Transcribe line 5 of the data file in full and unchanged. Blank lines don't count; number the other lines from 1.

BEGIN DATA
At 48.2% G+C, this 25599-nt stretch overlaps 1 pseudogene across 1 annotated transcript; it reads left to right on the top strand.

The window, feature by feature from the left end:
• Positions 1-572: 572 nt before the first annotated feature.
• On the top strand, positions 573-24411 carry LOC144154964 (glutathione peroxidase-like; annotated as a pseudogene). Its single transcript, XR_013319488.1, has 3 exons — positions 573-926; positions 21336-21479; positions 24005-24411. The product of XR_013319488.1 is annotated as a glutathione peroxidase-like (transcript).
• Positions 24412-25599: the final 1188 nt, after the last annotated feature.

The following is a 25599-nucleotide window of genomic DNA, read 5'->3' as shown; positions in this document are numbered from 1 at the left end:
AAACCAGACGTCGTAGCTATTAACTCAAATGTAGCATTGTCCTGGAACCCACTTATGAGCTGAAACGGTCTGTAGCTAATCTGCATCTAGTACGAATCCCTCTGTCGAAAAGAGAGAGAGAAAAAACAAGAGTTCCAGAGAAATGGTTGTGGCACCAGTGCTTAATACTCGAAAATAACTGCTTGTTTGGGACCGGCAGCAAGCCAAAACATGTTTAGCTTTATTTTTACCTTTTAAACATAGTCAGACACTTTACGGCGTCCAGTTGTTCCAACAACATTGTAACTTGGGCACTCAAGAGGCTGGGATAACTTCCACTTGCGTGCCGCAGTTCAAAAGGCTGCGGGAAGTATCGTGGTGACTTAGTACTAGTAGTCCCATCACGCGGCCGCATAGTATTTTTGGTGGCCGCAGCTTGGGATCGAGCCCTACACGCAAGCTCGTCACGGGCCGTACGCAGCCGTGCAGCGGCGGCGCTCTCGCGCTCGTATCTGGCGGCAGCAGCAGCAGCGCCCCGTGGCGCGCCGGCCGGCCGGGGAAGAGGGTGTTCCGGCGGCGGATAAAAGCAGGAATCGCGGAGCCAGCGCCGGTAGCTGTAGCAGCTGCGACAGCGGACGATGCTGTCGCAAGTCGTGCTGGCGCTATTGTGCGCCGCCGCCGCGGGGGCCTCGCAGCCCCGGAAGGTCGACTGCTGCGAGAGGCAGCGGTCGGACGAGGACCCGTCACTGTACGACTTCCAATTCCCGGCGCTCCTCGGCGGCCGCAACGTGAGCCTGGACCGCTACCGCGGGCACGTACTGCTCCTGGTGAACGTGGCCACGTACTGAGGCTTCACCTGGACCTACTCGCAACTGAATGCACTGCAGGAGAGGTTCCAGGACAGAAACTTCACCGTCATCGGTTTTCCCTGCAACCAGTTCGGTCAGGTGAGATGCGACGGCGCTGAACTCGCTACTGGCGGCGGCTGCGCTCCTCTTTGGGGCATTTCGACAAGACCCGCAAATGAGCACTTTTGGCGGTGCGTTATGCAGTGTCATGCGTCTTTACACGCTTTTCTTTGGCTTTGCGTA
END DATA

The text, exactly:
• Positions 24412-25599: the final 1188 nt, after the last annotated feature.